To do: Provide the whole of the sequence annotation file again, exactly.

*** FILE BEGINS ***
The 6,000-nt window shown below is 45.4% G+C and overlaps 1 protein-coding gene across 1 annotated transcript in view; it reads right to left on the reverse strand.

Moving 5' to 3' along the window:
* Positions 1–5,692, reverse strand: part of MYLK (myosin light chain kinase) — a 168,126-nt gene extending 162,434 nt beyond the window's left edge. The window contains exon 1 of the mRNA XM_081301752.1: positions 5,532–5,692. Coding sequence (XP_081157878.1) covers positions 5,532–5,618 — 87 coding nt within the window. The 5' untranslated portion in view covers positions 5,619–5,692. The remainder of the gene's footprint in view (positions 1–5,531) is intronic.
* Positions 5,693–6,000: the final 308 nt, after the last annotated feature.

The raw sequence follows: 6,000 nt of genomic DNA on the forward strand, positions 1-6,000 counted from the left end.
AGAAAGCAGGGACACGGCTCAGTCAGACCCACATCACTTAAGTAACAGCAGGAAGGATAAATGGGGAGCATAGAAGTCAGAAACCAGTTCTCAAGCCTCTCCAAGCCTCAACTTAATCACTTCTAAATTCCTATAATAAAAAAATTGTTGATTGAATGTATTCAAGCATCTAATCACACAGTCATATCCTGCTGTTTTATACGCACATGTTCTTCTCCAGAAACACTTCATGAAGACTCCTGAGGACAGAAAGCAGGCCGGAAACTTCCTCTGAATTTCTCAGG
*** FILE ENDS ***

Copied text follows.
The 6,000-nt window shown below is 45.4% G+C and overlaps 1 protein-coding gene across 1 annotated transcript in view; it reads right to left on the reverse strand.

Moving 5' to 3' along the window:
* Positions 1–5,692, reverse strand: part of MYLK (myosin light chain kinase) — a 168,126-nt gene extending 162,434 nt beyond the window's left edge. The window contains exon 1 of the mRNA XM_081301752.1: positions 5,532–5,692. Coding sequence (XP_081157878.1) covers positions 5,532–5,618 — 87 coding nt within the window. The 5' untranslated portion in view covers positions 5,619–5,692. The remainder of the gene's footprint in view (positions 1–5,531) is intronic.
* Positions 5,693–6,000: the final 308 nt, after the last annotated feature.

The raw sequence follows: 6,000 nt of genomic DNA on the forward strand, positions 1-6,000 counted from the left end.
AGAAAGCAGGGACACGGCTCAGTCAGACCCACATCACTTAAGTAACAGCAGGAAGGATAAATGGGGAGCATAGAAGTCAGAAACCAGTTCTCAAGCCTCTCCAAGCCTCAACTTAATCACTTCTAAATTCCTATAATAAAAAAATTGTTGATTGAATGTATTCAAGCATCTAATCACACAGTCATATCCTGCTGTTTTATACGCACATGTTCTTCTCCAGAAACACTTCATGAAGACTCCTGAGGACAGAAAGCAGGCCGGAAACTTCCTCTGAATTTCTCAGG